Dale O’Leary’s article “The loss that may not speak its name” notes that children raised by same-gender parents face unique challenges.
A study entitled, My Daddy’s Name in Donor, by Marquardt, Glenn and Clark, found that children conceived by artificial insemination by donor (AID), including those born to lesbian couples, fare worse than those raised by their biological parents on important outcomes such as depression, delinquency and substance abuse.”
Donor conceived children differ from adopted children, Marquardt and colleagues write, in that they “know that the parents raising them are also the ones who intentionally denied them a relationship with at least one of their biological parents. The pain they might feel was caused not by some distant birth parent who gave them up, but by the parent who cares for them every day.” When asked if they worried that their mother would feel angry or hurt if they tried to get more information about or have a relationship with the sperm donor, 44 per cent children conceived by AID for lesbian couples answered “yes”.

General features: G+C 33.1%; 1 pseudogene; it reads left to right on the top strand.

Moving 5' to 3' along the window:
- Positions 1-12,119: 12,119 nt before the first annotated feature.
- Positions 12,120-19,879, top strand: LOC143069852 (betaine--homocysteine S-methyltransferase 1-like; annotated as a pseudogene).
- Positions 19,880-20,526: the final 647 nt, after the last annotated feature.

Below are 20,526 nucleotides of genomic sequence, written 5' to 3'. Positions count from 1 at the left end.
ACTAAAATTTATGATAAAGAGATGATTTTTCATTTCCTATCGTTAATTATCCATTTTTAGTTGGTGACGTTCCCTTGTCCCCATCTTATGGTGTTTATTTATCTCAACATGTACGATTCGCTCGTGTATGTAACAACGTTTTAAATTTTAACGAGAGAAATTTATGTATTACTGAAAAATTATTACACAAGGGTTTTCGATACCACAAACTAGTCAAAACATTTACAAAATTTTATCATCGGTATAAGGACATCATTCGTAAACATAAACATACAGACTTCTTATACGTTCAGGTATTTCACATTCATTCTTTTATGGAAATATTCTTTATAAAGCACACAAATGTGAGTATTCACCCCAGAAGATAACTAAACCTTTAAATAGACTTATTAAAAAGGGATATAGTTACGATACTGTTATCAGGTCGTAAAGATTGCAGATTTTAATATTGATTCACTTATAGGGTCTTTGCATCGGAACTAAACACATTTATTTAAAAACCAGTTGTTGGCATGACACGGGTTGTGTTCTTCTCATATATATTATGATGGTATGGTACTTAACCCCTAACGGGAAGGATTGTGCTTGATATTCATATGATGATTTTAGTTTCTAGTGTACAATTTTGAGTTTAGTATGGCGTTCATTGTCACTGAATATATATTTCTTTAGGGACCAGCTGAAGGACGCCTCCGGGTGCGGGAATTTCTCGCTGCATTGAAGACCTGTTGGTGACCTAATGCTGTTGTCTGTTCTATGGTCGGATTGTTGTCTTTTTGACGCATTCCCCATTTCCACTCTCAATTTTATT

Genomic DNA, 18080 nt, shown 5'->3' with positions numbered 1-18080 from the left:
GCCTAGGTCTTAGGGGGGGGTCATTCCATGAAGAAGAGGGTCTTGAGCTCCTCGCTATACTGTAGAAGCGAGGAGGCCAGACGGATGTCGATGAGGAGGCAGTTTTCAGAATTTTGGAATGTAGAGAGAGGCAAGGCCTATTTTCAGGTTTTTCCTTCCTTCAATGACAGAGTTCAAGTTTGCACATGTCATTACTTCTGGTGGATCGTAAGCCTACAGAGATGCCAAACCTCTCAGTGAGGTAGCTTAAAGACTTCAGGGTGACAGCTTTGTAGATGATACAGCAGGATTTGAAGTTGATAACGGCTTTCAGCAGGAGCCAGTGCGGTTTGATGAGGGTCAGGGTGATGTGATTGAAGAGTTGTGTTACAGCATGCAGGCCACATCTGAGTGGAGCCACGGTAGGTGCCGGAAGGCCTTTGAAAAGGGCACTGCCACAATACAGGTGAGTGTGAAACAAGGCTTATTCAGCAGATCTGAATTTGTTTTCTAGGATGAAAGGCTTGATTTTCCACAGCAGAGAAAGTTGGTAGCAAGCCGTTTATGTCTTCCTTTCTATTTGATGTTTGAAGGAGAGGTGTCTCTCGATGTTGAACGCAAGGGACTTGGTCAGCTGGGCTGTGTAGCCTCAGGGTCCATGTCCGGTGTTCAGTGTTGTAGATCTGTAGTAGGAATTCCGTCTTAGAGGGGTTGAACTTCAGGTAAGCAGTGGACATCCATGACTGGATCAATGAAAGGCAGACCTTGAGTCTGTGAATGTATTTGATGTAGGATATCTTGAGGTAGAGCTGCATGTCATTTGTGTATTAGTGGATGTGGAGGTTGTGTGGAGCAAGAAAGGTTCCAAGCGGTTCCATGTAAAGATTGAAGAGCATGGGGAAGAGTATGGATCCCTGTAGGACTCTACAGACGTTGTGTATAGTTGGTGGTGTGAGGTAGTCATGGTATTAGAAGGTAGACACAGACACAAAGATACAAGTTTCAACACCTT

Pro-gay researchers Judith Stacey and Timothy Biblarz reviewed the same studies referenced by the APA and found that, contrary to the claims of the gay activists, children of lesbian parents were different; for example, they were more likely to experiment with same-sex relationships than those raised by a father and mother.
An article by Barbara Eisold, "Recreating Mother” gives us insight into the problems created by surrogate mothering for men in same-sex relationships. "Nick" was conceived for a male couple, who hired a nanny to care for the boy. When Nick was two, the couple felt that the nanny had become too emotionally involved with the family, and she was fired. They hired another nanny, who was replaced six months later by a third. By the time Nick was four, he was suffering from profound psychological problems. He wanted to "buy" a mother. The therapist engaged to treat him writes:
How do we explain why this child, the son of a male couple, seemed to need to construct a woman – "Mother" – with whom he could play the role of loving boy/man? How did such an idea enter his mind? What inspired his intensity on the subject?
The answer is tragically obvious: little boys need mothers.
These cases provide anecdotal evidence that children are not as able to adapt to "family diversity" as easily as gay activists claim. Activists can change the laws, they can modify public opinion over time, but they cannot redesign the hearts of children or restructure their fundamental needs.
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